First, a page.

Having a firm grasp of political history is essential when it comes to creating engaging, motivated, and factual content.
Having a firm grasp of political history is essential when it comes to creating engaging, motivated, and factual content. For those of you who are historically inclined, pulling out a reference to political history may come as naturally to you as punctuation; for everyone else, making a targeted reference to a niche historical event does not come as naturally.
The first step to charging your content with exciting and relevant historical insights is to familiarize yourself with the process of formally referencing history in a written work.
The key to referencing political history in a blog boils down to three elements:
A citation is where you physically reference the work you’ve chosen to sample from. Whenever you’re including a sample or selection from another author’s work, the proper and moral course is to cite them in your work. Without giving authors the credit they deserve, you’re not only doing them a disservice - you’re plagiarizing as well.
Citing sources gives your work authority and legitimacy. It shows to your readers that you’ve done your research, and that you have the facts to back up your assertions. And when your work is cited someday in a review, or educational work - you’ll be thankful you took the time and effort to format your references properly.
Citations should be created any time you make a historical assertion, or when you’ve referenced some piece of information outside of your own work. Whether you’re quoting directly from a body of work, or simply referencing established fact - you must cite your sources.
The exceptions to the rule for making citations is when you reference common knowledge - such as the date of a country’s founding, or a public holiday. Of course, you are never required to cite your own work.
If you’ve ever turned in a paper - or have read an article on the internet - then you’re likely already familiar with the two most common forms of citations: MLA and APA. While these two formatting styles comprise the vast majority of cited works available on the internet, they are typically not found in political science research or legal papers.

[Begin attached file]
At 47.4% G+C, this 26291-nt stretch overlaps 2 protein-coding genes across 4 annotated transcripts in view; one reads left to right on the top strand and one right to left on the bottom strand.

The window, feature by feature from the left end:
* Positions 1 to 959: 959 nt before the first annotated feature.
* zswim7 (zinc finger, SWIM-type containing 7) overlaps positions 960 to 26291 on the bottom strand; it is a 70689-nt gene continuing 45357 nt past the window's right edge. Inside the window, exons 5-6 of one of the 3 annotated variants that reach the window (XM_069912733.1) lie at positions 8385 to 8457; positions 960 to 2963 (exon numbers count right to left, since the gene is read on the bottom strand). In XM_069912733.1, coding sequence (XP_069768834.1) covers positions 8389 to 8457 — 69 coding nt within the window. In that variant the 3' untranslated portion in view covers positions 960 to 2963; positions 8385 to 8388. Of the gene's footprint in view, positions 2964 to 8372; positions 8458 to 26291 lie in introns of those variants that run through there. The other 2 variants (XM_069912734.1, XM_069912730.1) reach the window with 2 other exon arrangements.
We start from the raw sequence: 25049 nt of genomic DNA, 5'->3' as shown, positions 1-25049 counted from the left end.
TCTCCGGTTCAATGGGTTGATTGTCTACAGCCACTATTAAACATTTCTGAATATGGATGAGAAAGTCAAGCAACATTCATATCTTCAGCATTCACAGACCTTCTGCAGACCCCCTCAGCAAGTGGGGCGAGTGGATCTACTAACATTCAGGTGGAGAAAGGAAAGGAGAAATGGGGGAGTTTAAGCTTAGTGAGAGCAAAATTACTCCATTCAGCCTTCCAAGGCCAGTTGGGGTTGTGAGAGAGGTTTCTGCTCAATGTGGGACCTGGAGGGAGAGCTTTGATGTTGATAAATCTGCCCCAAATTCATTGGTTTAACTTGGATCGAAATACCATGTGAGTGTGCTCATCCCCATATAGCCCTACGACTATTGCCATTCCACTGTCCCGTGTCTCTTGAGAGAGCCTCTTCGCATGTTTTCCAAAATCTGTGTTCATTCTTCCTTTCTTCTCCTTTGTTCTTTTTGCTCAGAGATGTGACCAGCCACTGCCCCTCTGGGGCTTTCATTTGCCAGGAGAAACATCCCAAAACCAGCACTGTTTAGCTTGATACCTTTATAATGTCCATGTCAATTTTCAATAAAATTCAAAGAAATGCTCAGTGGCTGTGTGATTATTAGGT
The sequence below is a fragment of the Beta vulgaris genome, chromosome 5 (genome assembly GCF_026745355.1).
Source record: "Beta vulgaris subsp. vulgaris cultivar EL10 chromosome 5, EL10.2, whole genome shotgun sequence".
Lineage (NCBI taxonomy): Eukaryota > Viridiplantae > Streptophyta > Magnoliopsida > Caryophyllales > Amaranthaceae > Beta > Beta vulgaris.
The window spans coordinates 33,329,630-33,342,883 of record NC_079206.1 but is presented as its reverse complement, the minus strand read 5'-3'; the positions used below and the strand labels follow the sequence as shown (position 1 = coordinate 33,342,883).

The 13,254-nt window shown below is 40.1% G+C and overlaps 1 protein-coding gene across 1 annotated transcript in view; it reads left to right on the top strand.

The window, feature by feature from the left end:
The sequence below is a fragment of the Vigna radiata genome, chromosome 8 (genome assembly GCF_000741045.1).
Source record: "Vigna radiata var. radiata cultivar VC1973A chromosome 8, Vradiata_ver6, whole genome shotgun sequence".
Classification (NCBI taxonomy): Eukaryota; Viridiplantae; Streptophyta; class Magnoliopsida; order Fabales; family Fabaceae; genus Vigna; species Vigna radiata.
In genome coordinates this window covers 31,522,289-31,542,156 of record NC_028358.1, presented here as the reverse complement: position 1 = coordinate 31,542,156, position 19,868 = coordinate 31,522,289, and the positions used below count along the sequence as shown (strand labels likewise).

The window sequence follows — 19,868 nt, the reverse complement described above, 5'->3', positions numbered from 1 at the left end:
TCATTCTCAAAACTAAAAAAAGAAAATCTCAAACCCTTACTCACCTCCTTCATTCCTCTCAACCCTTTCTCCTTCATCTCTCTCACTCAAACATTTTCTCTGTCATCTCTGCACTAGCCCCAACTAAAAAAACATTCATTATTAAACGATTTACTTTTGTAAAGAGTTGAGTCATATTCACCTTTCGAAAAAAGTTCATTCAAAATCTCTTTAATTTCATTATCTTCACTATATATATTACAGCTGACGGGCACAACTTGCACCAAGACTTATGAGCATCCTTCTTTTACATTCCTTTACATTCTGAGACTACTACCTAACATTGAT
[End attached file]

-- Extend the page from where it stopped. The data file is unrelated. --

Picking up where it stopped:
The citation styles used most often in political science blogs and articles are the Chicago and APSA format. Learning the subtle differences between these two citation styles will enable you to decide which is the most appropriate to adopt for your blog.
The Chicago Manual of Style was initially developed to create a guide and baseline standards for proper source citation. It is now in its 16th edition, and is utilized by hundreds of thousands of writers and researchers across the country; including some of the most prestigious educational institutions, such as Perdue.
Chicago-Style Bibliographies must:
An example of a Chicago citation would look like this:
The American Political Science Association’s citation formatting is required for any author looking to be published by the organization; therefore, it is essential knowledge for researchers and political scientists to have.
ASPA references must be cited in the following format:
When it comes to managing your citations, you can never have too much help. If you’re in need of some quality citation and reference tools, look no further.
These citation tools make organizing your bibliography or reference page a breeze.
For more examples of Chicago and APSA formatting, visit these handy reference guides.
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